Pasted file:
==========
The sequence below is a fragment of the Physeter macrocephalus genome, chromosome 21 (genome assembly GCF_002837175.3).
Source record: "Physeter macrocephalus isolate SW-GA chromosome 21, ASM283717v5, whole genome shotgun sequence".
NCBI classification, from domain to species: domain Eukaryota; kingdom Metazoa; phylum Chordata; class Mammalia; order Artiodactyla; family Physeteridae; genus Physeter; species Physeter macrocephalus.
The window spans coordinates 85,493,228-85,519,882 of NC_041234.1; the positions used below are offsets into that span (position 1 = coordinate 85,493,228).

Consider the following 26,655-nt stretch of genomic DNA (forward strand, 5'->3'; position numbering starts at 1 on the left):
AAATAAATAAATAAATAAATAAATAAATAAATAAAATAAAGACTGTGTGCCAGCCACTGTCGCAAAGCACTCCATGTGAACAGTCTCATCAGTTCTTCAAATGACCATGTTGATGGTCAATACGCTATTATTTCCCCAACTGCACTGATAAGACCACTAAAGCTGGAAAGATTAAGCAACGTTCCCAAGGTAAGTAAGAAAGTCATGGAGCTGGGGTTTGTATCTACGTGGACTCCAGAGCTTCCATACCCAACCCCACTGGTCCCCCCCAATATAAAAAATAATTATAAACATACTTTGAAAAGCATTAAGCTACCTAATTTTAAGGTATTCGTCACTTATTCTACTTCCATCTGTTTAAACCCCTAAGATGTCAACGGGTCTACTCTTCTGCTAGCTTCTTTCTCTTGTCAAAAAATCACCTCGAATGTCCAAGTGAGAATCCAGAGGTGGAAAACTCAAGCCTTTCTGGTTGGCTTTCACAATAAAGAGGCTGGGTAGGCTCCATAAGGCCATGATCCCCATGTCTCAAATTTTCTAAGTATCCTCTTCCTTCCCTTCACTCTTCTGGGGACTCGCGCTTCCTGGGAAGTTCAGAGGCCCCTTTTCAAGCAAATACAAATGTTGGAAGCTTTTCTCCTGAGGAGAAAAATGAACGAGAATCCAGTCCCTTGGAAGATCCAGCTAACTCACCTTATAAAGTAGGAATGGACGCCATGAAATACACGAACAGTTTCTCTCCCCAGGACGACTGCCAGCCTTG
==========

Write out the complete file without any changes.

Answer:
The sequence below is a fragment of the Physeter macrocephalus genome, chromosome 21 (genome assembly GCF_002837175.3).
Source record: "Physeter macrocephalus isolate SW-GA chromosome 21, ASM283717v5, whole genome shotgun sequence".
NCBI classification, from domain to species: domain Eukaryota; kingdom Metazoa; phylum Chordata; class Mammalia; order Artiodactyla; family Physeteridae; genus Physeter; species Physeter macrocephalus.
The window spans coordinates 85,493,228-85,519,882 of NC_041234.1; the positions used below are offsets into that span (position 1 = coordinate 85,493,228).

Consider the following 26,655-nt stretch of genomic DNA (forward strand, 5'->3'; position numbering starts at 1 on the left):
AAATAAATAAATAAATAAATAAATAAATAAATAAAATAAAGACTGTGTGCCAGCCACTGTCGCAAAGCACTCCATGTGAACAGTCTCATCAGTTCTTCAAATGACCATGTTGATGGTCAATACGCTATTATTTCCCCAACTGCACTGATAAGACCACTAAAGCTGGAAAGATTAAGCAACGTTCCCAAGGTAAGTAAGAAAGTCATGGAGCTGGGGTTTGTATCTACGTGGACTCCAGAGCTTCCATACCCAACCCCACTGGTCCCCCCCAATATAAAAAATAATTATAAACATACTTTGAAAAGCATTAAGCTACCTAATTTTAAGGTATTCGTCACTTATTCTACTTCCATCTGTTTAAACCCCTAAGATGTCAACGGGTCTACTCTTCTGCTAGCTTCTTTCTCTTGTCAAAAAATCACCTCGAATGTCCAAGTGAGAATCCAGAGGTGGAAAACTCAAGCCTTTCTGGTTGGCTTTCACAATAAAGAGGCTGGGTAGGCTCCATAAGGCCATGATCCCCATGTCTCAAATTTTCTAAGTATCCTCTTCCTTCCCTTCACTCTTCTGGGGACTCGCGCTTCCTGGGAAGTTCAGAGGCCCCTTTTCAAGCAAATACAAATGTTGGAAGCTTTTCTCCTGAGGAGAAAAATGAACGAGAATCCAGTCCCTTGGAAGATCCAGCTAACTCACCTTATAAAGTAGGAATGGACGCCATGAAATACACGAACAGTTTCTCTCCCCAGGACGACTGCCAGCCTTG